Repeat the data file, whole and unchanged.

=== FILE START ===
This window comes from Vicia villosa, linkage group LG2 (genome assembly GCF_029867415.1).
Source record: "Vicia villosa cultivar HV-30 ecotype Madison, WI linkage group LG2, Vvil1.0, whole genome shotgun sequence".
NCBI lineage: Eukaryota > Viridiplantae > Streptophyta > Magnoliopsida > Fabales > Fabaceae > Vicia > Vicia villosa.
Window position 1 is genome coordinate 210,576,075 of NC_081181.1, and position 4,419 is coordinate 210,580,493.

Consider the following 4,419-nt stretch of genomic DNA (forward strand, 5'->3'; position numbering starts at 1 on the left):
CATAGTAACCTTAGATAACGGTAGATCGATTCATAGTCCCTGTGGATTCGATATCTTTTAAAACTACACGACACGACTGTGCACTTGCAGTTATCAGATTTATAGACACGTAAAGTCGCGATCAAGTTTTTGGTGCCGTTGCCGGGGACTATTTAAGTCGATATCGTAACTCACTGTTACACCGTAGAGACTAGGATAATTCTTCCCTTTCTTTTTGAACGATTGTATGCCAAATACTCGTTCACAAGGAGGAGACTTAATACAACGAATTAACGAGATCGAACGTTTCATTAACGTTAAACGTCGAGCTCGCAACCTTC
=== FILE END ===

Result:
This window comes from Vicia villosa, linkage group LG2 (genome assembly GCF_029867415.1).
Source record: "Vicia villosa cultivar HV-30 ecotype Madison, WI linkage group LG2, Vvil1.0, whole genome shotgun sequence".
NCBI lineage: Eukaryota > Viridiplantae > Streptophyta > Magnoliopsida > Fabales > Fabaceae > Vicia > Vicia villosa.
Window position 1 is genome coordinate 210,576,075 of NC_081181.1, and position 4,419 is coordinate 210,580,493.

Consider the following 4,419-nt stretch of genomic DNA (forward strand, 5'->3'; position numbering starts at 1 on the left):
CATAGTAACCTTAGATAACGGTAGATCGATTCATAGTCCCTGTGGATTCGATATCTTTTAAAACTACACGACACGACTGTGCACTTGCAGTTATCAGATTTATAGACACGTAAAGTCGCGATCAAGTTTTTGGTGCCGTTGCCGGGGACTATTTAAGTCGATATCGTAACTCACTGTTACACCGTAGAGACTAGGATAATTCTTCCCTTTCTTTTTGAACGATTGTATGCCAAATACTCGTTCACAAGGAGGAGACTTAATACAACGAATTAACGAGATCGAACGTTTCATTAACGTTAAACGTCGAGCTCGCAACCTTC